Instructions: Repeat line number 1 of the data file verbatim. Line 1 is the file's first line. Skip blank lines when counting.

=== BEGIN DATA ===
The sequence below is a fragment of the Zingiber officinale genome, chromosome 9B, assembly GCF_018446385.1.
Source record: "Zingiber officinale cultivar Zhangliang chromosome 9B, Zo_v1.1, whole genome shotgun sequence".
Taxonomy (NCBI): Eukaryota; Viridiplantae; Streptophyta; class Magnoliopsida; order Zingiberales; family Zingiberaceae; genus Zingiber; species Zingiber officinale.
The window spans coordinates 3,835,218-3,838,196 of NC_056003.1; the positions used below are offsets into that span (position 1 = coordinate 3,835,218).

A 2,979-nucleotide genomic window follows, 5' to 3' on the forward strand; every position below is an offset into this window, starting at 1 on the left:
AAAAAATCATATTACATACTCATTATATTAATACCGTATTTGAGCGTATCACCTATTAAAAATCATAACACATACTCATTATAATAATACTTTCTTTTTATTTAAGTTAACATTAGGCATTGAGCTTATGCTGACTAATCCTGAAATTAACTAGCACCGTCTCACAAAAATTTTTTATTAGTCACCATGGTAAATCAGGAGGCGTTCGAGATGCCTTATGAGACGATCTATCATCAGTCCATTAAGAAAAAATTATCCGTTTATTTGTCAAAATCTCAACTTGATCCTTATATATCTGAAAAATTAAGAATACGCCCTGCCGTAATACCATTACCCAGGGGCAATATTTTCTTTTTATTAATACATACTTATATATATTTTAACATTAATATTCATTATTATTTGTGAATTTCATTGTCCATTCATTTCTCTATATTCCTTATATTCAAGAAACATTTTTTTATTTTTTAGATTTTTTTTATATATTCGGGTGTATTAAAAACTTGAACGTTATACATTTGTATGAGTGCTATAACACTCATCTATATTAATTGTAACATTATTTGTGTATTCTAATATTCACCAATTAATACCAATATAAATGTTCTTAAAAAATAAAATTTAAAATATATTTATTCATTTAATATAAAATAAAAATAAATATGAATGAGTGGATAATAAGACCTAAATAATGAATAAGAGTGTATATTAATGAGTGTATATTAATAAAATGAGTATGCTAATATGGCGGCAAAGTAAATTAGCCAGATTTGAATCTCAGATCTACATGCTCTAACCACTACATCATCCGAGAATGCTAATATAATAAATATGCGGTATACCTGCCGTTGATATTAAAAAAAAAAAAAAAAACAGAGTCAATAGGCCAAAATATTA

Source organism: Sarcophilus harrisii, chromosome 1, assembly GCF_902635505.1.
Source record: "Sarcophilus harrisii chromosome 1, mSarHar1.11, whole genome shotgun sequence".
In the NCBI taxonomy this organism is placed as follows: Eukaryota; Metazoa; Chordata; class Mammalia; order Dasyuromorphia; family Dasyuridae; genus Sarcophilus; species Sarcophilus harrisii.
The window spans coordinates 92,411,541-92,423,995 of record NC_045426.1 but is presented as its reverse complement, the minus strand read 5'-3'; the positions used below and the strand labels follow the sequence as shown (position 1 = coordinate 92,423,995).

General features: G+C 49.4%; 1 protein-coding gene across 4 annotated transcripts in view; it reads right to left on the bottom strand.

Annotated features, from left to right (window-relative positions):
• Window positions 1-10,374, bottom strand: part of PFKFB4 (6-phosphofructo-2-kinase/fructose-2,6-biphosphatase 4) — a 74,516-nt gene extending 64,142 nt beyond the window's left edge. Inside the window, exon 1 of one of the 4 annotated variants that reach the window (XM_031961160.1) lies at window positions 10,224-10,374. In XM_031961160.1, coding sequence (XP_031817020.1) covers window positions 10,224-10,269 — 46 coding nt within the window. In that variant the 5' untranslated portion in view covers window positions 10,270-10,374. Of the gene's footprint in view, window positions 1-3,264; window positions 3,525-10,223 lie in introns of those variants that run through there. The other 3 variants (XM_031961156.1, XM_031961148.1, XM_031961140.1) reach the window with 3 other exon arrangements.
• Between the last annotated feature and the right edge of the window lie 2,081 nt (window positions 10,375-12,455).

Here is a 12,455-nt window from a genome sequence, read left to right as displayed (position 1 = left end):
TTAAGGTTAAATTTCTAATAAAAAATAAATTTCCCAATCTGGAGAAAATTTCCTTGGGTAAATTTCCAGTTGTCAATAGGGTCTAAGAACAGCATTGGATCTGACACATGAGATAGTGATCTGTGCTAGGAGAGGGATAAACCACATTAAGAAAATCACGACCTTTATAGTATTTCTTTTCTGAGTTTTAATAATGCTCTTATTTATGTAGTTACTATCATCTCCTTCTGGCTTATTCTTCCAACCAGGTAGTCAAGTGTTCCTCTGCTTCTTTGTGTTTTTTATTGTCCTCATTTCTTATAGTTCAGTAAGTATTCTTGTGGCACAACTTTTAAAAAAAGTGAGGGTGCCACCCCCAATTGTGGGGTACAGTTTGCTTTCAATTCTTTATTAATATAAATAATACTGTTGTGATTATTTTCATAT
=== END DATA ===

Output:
The sequence below is a fragment of the Zingiber officinale genome, chromosome 9B, assembly GCF_018446385.1.